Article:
Global Recruiting Site Trends Survey

By Veronica Scrimshaw

quarterly hiring outlookEvery year, Jeff Dickey-Chasins, also known as The Job Board Doctor, conducts a global recruiting survey regarding job board trends. The 2016-17 edition has been released, and I thought I would recap some of the findings here. The full report is available online (free registration is required), and it’s worth your time to read it. Survey respondents came from all regions of the world, with participation up more than 20% from the previous year. The survey included a range of questions covering topics such as demographics, site performance, organizational business model, business plans, and perceived threats and opportunities.

Some of the information that I found most interested included the following:

  • As reported by nearly half of respondents, the average job posting received more than 16 clicks.
    • My take: If your click counts are routinely lower than this, invest in some education/training to help you improve the quality of your job postings.
  • Almost 50% of respondents have been operating for 11+ years. The remaining respondents were fairly evenly divided, with roughly 10% each in the 9-10 years, 7-8 years, 5-6 years, 3-4 years, 1-2 years, and less than 1 year category.
    • My take: Clearly there continues to be regular start-up activity in the job board world.
  • Mobile accounts for more than 40% of traffic for more than 40% of respondents.
    • My take: I am still seeing a ton of global recruiting sites that are NOT mobile-friendly. Please, if you are working with job seekers in any capacity, get your site optimized for mobile. If you do NOTHING ELSE this year, make that a priority. Candidates are coming to your site from mobile devices. If their experience is poor, they may not give you a second chance from a desktop system.
  • Approximately 45% of respondents use PPC (pay-per-click) services from an aggregator to increase traffic, while almost 40% use organic job listings.
    • My take: Make sure you are getting good analytics on your PPC investment. Companies like Recruitics can help you analyze and monitor your job board spend so that you get the most return on your investment. Brush up on your SEO knowledge as well to make sure you are following current best practices to improve organic traffic on your own site as well as any aggregators you are using.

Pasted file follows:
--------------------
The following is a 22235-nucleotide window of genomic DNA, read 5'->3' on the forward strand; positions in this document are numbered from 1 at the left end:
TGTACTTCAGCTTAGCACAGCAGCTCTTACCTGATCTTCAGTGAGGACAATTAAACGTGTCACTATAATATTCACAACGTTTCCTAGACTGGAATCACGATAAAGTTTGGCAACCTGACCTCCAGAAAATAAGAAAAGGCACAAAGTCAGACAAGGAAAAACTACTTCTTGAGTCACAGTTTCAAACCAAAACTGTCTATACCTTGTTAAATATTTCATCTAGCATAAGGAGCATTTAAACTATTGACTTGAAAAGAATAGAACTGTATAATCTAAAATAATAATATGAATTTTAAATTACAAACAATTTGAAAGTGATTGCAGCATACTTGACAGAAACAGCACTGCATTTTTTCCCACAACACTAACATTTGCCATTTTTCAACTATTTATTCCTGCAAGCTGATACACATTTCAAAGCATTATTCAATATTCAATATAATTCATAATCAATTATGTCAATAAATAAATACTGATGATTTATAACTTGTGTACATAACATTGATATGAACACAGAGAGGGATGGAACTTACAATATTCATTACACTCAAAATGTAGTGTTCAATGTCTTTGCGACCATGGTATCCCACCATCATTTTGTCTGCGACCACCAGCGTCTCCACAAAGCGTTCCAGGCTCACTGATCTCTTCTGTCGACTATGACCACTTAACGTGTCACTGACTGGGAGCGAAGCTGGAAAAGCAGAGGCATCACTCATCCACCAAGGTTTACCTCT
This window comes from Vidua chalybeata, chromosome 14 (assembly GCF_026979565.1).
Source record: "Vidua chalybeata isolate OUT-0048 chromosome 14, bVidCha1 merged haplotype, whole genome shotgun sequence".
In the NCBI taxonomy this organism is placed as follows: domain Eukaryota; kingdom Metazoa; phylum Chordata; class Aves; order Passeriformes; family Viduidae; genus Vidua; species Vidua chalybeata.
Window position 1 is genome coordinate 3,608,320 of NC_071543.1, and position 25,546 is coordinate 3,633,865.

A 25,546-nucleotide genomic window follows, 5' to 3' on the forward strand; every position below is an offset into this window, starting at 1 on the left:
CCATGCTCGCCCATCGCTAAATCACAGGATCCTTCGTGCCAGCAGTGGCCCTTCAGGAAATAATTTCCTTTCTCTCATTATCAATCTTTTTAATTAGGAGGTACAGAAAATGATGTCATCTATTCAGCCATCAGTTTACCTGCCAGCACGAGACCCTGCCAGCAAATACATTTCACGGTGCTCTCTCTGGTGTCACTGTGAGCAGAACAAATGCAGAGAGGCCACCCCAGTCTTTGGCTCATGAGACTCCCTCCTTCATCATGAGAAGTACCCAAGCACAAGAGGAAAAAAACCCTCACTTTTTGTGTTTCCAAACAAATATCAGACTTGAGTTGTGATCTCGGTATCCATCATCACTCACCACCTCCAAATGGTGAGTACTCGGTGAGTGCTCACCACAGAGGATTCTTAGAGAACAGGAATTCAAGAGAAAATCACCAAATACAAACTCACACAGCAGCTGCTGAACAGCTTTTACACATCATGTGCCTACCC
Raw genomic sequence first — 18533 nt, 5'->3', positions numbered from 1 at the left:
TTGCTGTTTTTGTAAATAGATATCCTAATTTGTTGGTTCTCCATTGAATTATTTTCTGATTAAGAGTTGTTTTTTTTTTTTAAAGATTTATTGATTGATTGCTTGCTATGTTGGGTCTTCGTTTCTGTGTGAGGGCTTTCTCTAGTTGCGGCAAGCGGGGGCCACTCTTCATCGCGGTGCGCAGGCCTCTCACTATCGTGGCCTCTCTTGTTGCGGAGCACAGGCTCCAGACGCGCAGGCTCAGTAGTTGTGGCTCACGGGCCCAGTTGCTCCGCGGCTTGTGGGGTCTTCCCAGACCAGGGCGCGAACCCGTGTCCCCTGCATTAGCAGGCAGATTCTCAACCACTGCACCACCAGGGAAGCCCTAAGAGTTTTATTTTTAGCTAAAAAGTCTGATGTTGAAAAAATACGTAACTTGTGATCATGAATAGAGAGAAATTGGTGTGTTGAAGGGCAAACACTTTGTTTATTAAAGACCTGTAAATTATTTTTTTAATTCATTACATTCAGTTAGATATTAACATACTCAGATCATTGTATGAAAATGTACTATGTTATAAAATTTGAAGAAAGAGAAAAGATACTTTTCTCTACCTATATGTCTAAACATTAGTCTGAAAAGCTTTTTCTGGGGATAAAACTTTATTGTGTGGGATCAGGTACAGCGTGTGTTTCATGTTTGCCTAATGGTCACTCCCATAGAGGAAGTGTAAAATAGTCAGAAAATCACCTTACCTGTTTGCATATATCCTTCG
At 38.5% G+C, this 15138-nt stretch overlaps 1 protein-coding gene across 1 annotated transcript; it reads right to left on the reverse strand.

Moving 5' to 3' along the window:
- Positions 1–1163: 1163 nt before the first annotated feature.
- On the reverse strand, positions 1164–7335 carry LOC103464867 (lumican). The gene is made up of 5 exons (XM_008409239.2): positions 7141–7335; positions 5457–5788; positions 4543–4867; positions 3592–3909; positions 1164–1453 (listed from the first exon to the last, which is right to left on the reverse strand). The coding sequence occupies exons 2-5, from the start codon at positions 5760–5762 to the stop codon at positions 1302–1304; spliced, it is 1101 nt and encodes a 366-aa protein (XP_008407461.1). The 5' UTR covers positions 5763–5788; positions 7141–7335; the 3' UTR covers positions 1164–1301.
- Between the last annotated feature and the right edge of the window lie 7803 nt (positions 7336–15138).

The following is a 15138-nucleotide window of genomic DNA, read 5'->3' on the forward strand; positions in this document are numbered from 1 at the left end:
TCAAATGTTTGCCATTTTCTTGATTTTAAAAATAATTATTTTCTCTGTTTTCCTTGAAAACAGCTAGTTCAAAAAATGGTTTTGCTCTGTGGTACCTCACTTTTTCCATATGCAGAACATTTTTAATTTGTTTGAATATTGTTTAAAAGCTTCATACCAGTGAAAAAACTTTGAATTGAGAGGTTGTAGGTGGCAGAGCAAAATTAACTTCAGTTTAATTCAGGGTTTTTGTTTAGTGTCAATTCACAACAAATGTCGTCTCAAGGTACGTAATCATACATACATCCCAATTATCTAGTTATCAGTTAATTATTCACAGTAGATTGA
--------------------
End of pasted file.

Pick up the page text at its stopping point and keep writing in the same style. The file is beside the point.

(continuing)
Job boards are still an effective tool for finding candidates and connecting them to your open roles. New solutions and changing technology continue to dot the landscape. Look for good partners who can help you manage the changes effectively.

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Human Capital and Recruitment Benchmarks

By Dave Nerz

benchmarking-wordleSometimes it is valuable to compare your business or your plans to recruitment benchmarks. HR Magazine published some stats from the Society of Human Resource Management 2016 Human Capital Benchmarking Report that are excellent measures of what employers, candidates and recruiters might experience in the workplace. Items like costs to hire, tenure and span of control were addressed in the report. Read the rest of this entry »

If Only I Had Known That Sooner! 8 Tips for New Recruiters

By Veronica Scrimshaw

tips for new recruitersToday’s guest blogger is Bill Benson with WilliamCharles Search Group located in Grand Rapids, MI. WilliamCharles is an executive search and professional recruiting firm specialized in finding managerial and executive talent in finance, HR, operations, sales/marketing as well as president/CEO roles. They have a concentration of clients in Michigan but they also work across the US. Bill is the secretary/treasurer of the NPAworldwide Board of Directors. In this post, Bill shares some tips for new recruiters that he wishes he’d learned earlier in his career!

Do you sometimes wish you could go back in time and apply what you know now? I’m not talking about high school dating! Let’s help the newer readers in the audience by sharing some tips for new recruiters. Here are a few of mine: Read the rest of this entry »

Split Placement Story: Anatomy of an International Split

By Sarah Gawrys

teamwork and partnership concept. four hands connecting puzzle

Firms who are not currently making split placements, or those not making them internationally will occasionally wonder what is involved in making an international split placement to determine how to incorporate them into their business model, and if it is worth the effort. Here is a real-life example of how one such deal came together. The recruiters were based in Jakarta, Indonesia and Brisbane, Australia. The story is shared below:

The Jakarta based recruiter received the job opening from their client. Their firm had filled a role for them within their region, which resulted in receiving this new job opening in Brisbane. As members of an international split network, NPAworldwide, they posted the job, and a recruiter in Brisbane picked it up.  

Initially, this placement was not an easy one as there were too many people involved. The recruiter in Jakarta was the point of contact with the client in Indonesia, but they also had involvement from HR in China, HR in Singapore, the headquarters in Sweden, plus a hiring manager and finally the recruiter in Australia working with local Brisbane candidates. They had about 2-3 attempts at the job and lost some good candidates because the process was too slow due to all the different people involved from different locations. Once the recruiter in Brisbane was able to take direct control of the interviews with the local hiring manager, everything ran smoothly.